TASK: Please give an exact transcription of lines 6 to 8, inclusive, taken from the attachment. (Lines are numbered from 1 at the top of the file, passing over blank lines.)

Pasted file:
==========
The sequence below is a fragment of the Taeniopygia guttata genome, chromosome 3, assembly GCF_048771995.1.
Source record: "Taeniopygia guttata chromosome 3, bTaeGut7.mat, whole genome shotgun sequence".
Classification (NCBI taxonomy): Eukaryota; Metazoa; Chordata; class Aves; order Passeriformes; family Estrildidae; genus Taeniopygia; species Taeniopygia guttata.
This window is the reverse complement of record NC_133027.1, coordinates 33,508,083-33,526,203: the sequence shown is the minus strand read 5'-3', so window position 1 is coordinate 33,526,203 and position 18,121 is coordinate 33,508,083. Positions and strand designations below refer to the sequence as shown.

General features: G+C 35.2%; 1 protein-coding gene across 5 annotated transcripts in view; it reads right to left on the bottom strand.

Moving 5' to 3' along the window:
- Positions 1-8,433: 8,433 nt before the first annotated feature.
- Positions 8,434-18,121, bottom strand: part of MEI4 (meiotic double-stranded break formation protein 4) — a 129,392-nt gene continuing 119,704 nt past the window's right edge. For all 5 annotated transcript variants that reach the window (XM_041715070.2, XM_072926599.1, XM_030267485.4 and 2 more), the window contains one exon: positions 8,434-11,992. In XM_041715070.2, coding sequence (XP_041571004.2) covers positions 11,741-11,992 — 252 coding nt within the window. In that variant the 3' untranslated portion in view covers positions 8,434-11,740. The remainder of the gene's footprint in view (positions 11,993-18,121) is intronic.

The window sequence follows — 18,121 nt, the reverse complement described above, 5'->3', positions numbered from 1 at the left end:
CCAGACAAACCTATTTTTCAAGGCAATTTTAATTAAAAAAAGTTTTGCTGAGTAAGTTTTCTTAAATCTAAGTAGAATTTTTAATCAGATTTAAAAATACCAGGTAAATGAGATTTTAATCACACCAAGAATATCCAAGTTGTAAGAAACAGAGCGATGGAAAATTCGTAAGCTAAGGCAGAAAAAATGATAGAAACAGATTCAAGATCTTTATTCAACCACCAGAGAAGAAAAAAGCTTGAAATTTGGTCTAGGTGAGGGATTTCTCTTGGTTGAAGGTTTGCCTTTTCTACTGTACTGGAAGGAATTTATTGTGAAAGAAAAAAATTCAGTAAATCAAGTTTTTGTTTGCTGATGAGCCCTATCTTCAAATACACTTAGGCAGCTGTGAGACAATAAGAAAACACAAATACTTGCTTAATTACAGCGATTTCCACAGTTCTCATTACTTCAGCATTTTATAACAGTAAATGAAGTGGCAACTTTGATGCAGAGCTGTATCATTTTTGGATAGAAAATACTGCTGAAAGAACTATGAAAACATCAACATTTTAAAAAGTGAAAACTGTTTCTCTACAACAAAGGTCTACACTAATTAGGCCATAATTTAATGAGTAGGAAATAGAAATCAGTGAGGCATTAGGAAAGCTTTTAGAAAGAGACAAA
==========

Moving 5' to 3' along the window:
- Positions 1-8,433: 8,433 nt before the first annotated feature.
- Positions 8,434-18,121, bottom strand: part of MEI4 (meiotic double-stranded break formation protein 4) — a 129,392-nt gene continuing 119,704 nt past the window's right edge. For all 5 annotated transcript variants that reach the window (XM_041715070.2, XM_072926599.1, XM_030267485.4 and 2 more), the window contains one exon: positions 8,434-11,992. In XM_041715070.2, coding sequence (XP_041571004.2) covers positions 11,741-11,992 — 252 coding nt within the window. In that variant the 3' untranslated portion in view covers positions 8,434-11,740. The remainder of the gene's footprint in view (positions 11,993-18,121) is intronic.